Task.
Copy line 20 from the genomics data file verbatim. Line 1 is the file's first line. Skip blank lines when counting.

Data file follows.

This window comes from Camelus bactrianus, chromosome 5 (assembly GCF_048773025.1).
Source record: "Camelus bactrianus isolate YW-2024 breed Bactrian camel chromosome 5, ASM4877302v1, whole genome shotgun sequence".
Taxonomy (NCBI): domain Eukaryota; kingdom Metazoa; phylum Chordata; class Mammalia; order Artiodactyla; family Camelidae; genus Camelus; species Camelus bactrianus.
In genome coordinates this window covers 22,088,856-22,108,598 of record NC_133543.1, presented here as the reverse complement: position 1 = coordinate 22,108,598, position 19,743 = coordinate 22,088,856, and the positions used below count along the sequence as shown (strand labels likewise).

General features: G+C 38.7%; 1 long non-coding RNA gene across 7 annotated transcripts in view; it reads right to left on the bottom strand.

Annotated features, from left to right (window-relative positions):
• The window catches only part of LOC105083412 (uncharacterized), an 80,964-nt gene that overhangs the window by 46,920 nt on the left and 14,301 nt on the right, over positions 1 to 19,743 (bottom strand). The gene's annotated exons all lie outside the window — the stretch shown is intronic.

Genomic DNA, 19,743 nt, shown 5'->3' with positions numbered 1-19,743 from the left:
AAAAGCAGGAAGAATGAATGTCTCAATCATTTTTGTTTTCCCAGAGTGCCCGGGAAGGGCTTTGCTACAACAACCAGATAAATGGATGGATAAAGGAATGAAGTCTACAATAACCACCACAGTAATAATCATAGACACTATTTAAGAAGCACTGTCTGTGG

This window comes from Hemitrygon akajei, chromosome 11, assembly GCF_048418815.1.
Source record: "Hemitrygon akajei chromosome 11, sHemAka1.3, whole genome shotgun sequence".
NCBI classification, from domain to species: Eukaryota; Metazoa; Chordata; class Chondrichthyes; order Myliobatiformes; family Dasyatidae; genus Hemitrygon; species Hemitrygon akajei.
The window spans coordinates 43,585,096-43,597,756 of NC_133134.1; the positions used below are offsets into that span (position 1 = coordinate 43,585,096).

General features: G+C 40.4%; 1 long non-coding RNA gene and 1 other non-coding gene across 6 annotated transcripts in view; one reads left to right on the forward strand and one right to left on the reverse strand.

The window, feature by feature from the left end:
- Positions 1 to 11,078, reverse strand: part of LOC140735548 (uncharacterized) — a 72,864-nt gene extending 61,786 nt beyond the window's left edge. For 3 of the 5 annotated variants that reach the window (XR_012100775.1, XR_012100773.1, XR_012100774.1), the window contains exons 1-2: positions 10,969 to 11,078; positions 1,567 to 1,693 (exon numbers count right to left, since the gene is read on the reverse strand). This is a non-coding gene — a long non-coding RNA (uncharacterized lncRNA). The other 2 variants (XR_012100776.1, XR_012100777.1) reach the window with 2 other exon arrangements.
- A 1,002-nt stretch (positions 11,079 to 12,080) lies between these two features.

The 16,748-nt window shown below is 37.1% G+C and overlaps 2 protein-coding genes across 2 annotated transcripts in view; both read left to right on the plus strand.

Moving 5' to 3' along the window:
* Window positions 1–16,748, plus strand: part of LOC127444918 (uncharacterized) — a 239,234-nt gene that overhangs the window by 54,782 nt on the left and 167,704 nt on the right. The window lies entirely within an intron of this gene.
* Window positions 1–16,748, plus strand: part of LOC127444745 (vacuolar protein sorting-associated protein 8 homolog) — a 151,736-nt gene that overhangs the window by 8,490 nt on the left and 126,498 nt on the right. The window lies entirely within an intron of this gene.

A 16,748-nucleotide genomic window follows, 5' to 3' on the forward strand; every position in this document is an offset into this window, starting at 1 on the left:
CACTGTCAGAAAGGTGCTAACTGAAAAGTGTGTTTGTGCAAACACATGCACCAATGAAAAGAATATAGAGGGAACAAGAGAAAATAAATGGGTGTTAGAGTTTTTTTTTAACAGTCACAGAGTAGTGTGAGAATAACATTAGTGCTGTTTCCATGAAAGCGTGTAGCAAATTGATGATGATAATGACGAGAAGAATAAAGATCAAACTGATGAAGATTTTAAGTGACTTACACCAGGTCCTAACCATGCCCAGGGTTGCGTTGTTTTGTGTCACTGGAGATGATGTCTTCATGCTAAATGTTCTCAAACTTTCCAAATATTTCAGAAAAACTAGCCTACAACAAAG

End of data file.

* Window positions 1–16,748, plus strand: part of LOC127444918 (uncharacterized) — a 239,234-nt gene that overhangs the window by 54,782 nt on the left and 167,704 nt on the right. The window lies entirely within an intron of this gene.